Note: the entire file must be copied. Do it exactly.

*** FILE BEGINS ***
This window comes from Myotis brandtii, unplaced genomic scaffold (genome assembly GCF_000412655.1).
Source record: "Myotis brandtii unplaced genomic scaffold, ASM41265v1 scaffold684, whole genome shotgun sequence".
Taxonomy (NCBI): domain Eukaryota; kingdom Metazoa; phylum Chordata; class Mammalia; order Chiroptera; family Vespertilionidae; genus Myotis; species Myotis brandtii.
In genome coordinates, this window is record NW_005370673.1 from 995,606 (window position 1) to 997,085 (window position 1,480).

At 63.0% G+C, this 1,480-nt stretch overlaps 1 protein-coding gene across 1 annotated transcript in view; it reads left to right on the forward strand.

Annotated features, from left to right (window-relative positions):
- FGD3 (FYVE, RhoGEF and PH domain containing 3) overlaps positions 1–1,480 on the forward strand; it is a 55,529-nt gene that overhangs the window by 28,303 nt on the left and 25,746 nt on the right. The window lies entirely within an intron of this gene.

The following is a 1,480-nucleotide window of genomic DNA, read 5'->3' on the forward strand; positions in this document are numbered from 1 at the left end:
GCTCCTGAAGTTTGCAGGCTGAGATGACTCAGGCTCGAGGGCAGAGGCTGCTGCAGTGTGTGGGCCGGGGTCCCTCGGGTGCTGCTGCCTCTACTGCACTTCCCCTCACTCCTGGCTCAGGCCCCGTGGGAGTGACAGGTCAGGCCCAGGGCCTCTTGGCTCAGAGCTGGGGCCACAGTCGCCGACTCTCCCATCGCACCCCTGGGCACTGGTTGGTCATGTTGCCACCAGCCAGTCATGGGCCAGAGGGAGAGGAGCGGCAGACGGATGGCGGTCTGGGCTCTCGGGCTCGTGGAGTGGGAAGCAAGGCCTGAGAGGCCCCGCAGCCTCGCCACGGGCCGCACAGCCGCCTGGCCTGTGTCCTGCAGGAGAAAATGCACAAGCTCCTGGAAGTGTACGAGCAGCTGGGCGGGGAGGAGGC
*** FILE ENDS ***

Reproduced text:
This window comes from Myotis brandtii, unplaced genomic scaffold (genome assembly GCF_000412655.1).
Source record: "Myotis brandtii unplaced genomic scaffold, ASM41265v1 scaffold684, whole genome shotgun sequence".
Taxonomy (NCBI): domain Eukaryota; kingdom Metazoa; phylum Chordata; class Mammalia; order Chiroptera; family Vespertilionidae; genus Myotis; species Myotis brandtii.
In genome coordinates, this window is record NW_005370673.1 from 995,606 (window position 1) to 997,085 (window position 1,480).

At 63.0% G+C, this 1,480-nt stretch overlaps 1 protein-coding gene across 1 annotated transcript in view; it reads left to right on the forward strand.

Annotated features, from left to right (window-relative positions):
- FGD3 (FYVE, RhoGEF and PH domain containing 3) overlaps positions 1–1,480 on the forward strand; it is a 55,529-nt gene that overhangs the window by 28,303 nt on the left and 25,746 nt on the right. The window lies entirely within an intron of this gene.

The following is a 1,480-nucleotide window of genomic DNA, read 5'->3' on the forward strand; positions in this document are numbered from 1 at the left end:
GCTCCTGAAGTTTGCAGGCTGAGATGACTCAGGCTCGAGGGCAGAGGCTGCTGCAGTGTGTGGGCCGGGGTCCCTCGGGTGCTGCTGCCTCTACTGCACTTCCCCTCACTCCTGGCTCAGGCCCCGTGGGAGTGACAGGTCAGGCCCAGGGCCTCTTGGCTCAGAGCTGGGGCCACAGTCGCCGACTCTCCCATCGCACCCCTGGGCACTGGTTGGTCATGTTGCCACCAGCCAGTCATGGGCCAGAGGGAGAGGAGCGGCAGACGGATGGCGGTCTGGGCTCTCGGGCTCGTGGAGTGGGAAGCAAGGCCTGAGAGGCCCCGCAGCCTCGCCACGGGCCGCACAGCCGCCTGGCCTGTGTCCTGCAGGAGAAAATGCACAAGCTCCTGGAAGTGTACGAGCAGCTGGGCGGGGAGGAGGC